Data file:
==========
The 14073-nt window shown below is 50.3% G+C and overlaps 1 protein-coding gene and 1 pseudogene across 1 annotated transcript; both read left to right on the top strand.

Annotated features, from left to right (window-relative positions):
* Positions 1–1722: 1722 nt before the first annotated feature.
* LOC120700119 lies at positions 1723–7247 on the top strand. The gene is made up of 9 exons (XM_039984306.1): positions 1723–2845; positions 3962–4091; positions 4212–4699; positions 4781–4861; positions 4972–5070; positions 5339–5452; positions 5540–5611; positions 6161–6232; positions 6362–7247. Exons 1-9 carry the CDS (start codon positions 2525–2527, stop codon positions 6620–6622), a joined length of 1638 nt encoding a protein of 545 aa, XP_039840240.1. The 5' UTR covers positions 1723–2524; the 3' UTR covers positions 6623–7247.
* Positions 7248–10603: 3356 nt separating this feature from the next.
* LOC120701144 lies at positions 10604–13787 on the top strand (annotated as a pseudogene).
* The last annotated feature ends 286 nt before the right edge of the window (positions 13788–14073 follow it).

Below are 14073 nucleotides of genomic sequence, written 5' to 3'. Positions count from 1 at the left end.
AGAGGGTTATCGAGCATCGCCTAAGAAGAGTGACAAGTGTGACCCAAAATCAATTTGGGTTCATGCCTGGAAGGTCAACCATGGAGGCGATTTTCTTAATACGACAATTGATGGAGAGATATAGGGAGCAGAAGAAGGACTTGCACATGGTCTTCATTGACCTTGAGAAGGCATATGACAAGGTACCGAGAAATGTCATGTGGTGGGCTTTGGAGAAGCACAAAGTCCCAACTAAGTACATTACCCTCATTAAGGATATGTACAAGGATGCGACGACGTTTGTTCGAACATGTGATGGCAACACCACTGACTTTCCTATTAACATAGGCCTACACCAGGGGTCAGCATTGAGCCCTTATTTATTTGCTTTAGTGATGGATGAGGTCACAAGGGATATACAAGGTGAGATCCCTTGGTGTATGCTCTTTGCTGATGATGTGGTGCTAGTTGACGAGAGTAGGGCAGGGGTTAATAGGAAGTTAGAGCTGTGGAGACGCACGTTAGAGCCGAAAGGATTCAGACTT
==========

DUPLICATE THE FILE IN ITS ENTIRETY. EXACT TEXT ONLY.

The 14073-nt window shown below is 50.3% G+C and overlaps 1 protein-coding gene and 1 pseudogene across 1 annotated transcript; both read left to right on the top strand.

Annotated features, from left to right (window-relative positions):
* Positions 1–1722: 1722 nt before the first annotated feature.
* LOC120700119 lies at positions 1723–7247 on the top strand. The gene is made up of 9 exons (XM_039984306.1): positions 1723–2845; positions 3962–4091; positions 4212–4699; positions 4781–4861; positions 4972–5070; positions 5339–5452; positions 5540–5611; positions 6161–6232; positions 6362–7247. Exons 1-9 carry the CDS (start codon positions 2525–2527, stop codon positions 6620–6622), a joined length of 1638 nt encoding a protein of 545 aa, XP_039840240.1. The 5' UTR covers positions 1723–2524; the 3' UTR covers positions 6623–7247.
* Positions 7248–10603: 3356 nt separating this feature from the next.
* LOC120701144 lies at positions 10604–13787 on the top strand (annotated as a pseudogene).
* The last annotated feature ends 286 nt before the right edge of the window (positions 13788–14073 follow it).

Below are 14073 nucleotides of genomic sequence, written 5' to 3'. Positions count from 1 at the left end.
AGAGGGTTATCGAGCATCGCCTAAGAAGAGTGACAAGTGTGACCCAAAATCAATTTGGGTTCATGCCTGGAAGGTCAACCATGGAGGCGATTTTCTTAATACGACAATTGATGGAGAGATATAGGGAGCAGAAGAAGGACTTGCACATGGTCTTCATTGACCTTGAGAAGGCATATGACAAGGTACCGAGAAATGTCATGTGGTGGGCTTTGGAGAAGCACAAAGTCCCAACTAAGTACATTACCCTCATTAAGGATATGTACAAGGATGCGACGACGTTTGTTCGAACATGTGATGGCAACACCACTGACTTTCCTATTAACATAGGCCTACACCAGGGGTCAGCATTGAGCCCTTATTTATTTGCTTTAGTGATGGATGAGGTCACAAGGGATATACAAGGTGAGATCCCTTGGTGTATGCTCTTTGCTGATGATGTGGTGCTAGTTGACGAGAGTAGGGCAGGGGTTAATAGGAAGTTAGAGCTGTGGAGACGCACGTTAGAGCCGAAAGGATTCAGACTT